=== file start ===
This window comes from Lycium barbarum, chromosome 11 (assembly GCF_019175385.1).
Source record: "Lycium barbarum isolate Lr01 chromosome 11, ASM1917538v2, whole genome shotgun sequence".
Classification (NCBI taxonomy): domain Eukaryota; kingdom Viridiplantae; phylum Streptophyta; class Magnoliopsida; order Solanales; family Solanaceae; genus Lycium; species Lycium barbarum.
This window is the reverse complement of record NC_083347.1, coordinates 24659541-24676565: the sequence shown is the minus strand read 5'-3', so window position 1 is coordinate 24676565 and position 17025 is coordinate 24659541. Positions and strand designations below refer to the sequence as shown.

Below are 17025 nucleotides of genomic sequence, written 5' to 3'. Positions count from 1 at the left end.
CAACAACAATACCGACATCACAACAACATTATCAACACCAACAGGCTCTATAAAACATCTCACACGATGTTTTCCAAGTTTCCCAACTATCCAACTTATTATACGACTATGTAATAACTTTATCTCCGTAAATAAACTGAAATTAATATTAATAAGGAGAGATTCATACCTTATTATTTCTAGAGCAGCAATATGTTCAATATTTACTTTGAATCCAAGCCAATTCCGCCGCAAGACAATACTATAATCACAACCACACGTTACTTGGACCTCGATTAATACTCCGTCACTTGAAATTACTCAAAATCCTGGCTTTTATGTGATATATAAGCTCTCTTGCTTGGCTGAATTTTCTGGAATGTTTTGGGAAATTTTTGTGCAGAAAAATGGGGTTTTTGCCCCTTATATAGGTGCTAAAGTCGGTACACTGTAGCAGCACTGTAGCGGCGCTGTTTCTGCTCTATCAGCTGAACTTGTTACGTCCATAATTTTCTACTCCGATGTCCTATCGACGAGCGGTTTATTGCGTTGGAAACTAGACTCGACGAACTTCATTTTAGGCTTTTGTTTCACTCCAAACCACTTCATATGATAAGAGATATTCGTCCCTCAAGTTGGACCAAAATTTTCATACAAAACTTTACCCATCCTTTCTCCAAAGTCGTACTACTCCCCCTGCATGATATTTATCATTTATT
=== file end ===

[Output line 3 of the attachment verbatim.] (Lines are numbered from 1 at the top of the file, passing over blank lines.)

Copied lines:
Classification (NCBI taxonomy): domain Eukaryota; kingdom Viridiplantae; phylum Streptophyta; class Magnoliopsida; order Solanales; family Solanaceae; genus Lycium; species Lycium barbarum.